Like humans, AI engines don’t start out smart right out of the gate. They must be educated over time. Take a chess playing robot for example, it may not win its first match or even its second or third, but after studying previous outcomes it begins to recognize patterns and tailor its strategy accordingly. Chess essentially has an infinite number of outcomes after several moves, so it is next to impossible for the AI to learn each move, it must learn instead.

Dueling AI isn’t just limited to robotics. Imagine the ramification on other industries or other possibilities. Suppose we are trying to determine between an authentic image and a digitally altered image. One AI attempts to create a realistic image, and another AI attempts to decide whether the image is real or artificial.

If AI is capable of learning and training another AI, you’re probably wondering what’s preventing it from achieving world domination. Fortunately for us, AI only becomes as smart as the data that it is fed. It possible to “poison” AI by feeding bad data, thus showcasing that as smart as AI can be it is not without limitations.


Can you think of some other tasks AI can train another AI on?

What industries can be impacted the most by dueling AI?

Do you foresee ways that AI might be able to overcome its limitations?


The Rise of the Smart City

By Andrew Gunder, DCMME Graduate Assistant

Image result for smart cityTechnologies that once seemed like science fiction fantasy years ago are very rapidly changing our urban landscape. The world is set to become more urbanized, and by 2050, more than 60% of the world’s population is expected to live in cities. Ensuring that these cities are better places to live with an adequate quality of life is essential to making them more sustainable and efficient with streamlined services.

Companies such as Intel, Cisco Systems, IBM, Verizon, Silver Spring Networks, GE, Ericsson, and Siemens are among those pioneering and building smart city solutions. The smart city market is projected to be a $400 billion industry by 2020, with more than 600 cities globally expected to contribute to 60% of the world’s GDP by 2025, according to recent McKinsey research.

In our digital age, imagine having the power at your fingertips via an app to gain fast access to traffic information, road conditions, points of interest, and more in a given city. At the end of the day, it is all about efficiency. The idea of using your smart phone to impact things such as traffic management, waste removal, and even snow removal is simply remarkable, and the next step in urban evolution.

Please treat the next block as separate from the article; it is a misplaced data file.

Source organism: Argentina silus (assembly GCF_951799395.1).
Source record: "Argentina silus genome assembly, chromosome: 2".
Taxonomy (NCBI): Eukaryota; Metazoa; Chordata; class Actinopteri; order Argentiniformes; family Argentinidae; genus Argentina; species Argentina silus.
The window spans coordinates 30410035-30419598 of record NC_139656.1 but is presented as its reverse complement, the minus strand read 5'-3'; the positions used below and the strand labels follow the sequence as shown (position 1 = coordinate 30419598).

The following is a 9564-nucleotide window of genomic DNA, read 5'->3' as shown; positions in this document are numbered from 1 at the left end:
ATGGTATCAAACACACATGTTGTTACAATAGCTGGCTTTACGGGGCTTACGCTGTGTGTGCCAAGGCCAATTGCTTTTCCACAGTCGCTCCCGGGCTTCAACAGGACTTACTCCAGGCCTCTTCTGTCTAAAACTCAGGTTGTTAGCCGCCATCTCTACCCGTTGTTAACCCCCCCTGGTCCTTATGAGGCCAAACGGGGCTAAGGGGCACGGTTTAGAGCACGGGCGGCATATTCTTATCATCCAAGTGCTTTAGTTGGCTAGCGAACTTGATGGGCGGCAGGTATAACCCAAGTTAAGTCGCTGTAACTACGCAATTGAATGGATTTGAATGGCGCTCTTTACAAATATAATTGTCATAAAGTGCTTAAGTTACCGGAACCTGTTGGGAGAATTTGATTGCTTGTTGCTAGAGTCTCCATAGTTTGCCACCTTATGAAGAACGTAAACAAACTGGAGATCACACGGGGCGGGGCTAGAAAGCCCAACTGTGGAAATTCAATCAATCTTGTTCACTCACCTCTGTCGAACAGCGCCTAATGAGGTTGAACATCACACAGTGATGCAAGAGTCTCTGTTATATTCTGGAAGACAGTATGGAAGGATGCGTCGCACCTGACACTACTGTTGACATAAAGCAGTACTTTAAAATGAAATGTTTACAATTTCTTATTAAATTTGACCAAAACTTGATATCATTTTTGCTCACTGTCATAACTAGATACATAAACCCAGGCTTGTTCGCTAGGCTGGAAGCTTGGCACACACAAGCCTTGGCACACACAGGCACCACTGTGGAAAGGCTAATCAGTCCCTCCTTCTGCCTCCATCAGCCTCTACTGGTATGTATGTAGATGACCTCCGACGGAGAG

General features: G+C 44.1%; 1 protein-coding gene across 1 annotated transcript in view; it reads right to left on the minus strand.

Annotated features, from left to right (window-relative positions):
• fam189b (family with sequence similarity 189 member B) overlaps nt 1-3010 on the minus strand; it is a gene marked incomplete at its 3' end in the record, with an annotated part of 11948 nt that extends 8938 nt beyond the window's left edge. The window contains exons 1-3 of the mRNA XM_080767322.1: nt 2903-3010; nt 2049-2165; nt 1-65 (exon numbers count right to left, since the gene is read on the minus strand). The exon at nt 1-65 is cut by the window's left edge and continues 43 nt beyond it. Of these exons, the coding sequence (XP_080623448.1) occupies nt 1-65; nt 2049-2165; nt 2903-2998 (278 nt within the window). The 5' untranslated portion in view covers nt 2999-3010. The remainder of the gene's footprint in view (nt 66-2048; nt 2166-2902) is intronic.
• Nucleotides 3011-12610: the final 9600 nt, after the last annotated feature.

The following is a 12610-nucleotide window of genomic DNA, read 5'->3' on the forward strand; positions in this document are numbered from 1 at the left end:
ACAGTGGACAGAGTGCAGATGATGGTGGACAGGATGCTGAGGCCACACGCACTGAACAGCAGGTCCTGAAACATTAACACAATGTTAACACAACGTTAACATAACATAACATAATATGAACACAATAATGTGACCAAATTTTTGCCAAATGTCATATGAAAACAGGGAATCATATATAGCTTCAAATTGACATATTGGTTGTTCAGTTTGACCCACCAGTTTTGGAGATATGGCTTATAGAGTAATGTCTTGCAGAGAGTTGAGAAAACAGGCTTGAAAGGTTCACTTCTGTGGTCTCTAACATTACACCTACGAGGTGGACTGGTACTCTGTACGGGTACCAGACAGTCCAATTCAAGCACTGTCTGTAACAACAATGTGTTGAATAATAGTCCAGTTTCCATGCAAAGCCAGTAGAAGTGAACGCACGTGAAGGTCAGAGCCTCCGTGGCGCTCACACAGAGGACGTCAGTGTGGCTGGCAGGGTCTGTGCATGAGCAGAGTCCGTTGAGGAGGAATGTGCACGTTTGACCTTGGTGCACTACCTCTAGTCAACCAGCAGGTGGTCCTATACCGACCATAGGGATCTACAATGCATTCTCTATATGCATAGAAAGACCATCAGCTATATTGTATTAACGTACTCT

What are some other companies that can contribute smart solutions to cities?

What kinds of technologies can help make a city “smart”?

What are the biggest barriers to bringing about a smart city?



One Giant Leap for 3D Printing

By Andrew Gunder, DCMME Graduate Assistant


Think for a second. You do not have the tools you need to perform your job, but have limited materials and resources to make what you need to accomplish your tasks. What if the process could be simplified? What if you were in outer space? It just so happens that there is a solution.

The International Space Station (ISS) is employing the use of a combination 3D printer and recycler. Dubbed as a “Refabricator”, this device turns waste into reusable parts and tools. Due to the scarcity of resources in space the refabricator is able to recycle previously printed items, parts, and other on-board plastics into much needed tools for the ISS crew. This is key in reducing the station’s on-board waste and reduces the need to potentially jettison the waste into space.

This device is still in an experimental stage, but its implications for promoting an environmentally sustainable future have yet to reach their full potential. The idea that an all-in-one, on-demand, user friendly machine will some day be widely available here on Earth is a game changer.



How does this device promote a more sustainable environment?

What other materials/items here on Earth might be worth refabricating?

What industries do you think this technology could have the greatest impact on?


Drones: The Cool Lifesaving Gadgets of Now

By Andrew Gunder, DCMME Graduate Assistant

Drones are becoming more and more visible and prevalent throughout our society. The practical applications of drone technology increase day by day as manufacturers, innovators, and hobbyists push the boundaries of what is possible with these “gadgets”.

One such innovator, Keller Rinaudo, the CEO and founder of San Francisco drone start-up “Zipline” has engineered a solution to one of the world’s most dire needs, medical supplies. Zipline utilizes its fleet of small, autonomous planes to deliver medical supplies, and most importantly blood, to rural communities across Africa, most notably Rwanda, after signing a contract to operate in the African country.

The operations process of Zipline is quite efficient. Should a hospital worker in Rwanda need critical supplies such as plasma, O- blood (universal donor) and or platelets they would send a text message to Zipline mission control in Kigali. A technician loads the supplies into a disposable box with an attached folded paper parachute, which is tucked into the belly of a drone. The aircraft and payload delivery system is designed to be cost effective to build and has a strong but lightweight foam shell and electrical components that snap in and out, making them easy to fix. The return on investment of saving a human life catapults drones into a realm that many would not think possible five to ten years ago. With capabilities like those of Zipline, it is not hard to see why this technology has taken flight on a global level.


What other practical applications for drones can you think of?

Is this concept scalable to where it could revolutionize other industries?

What are the biggest barriers to mainstream drone use?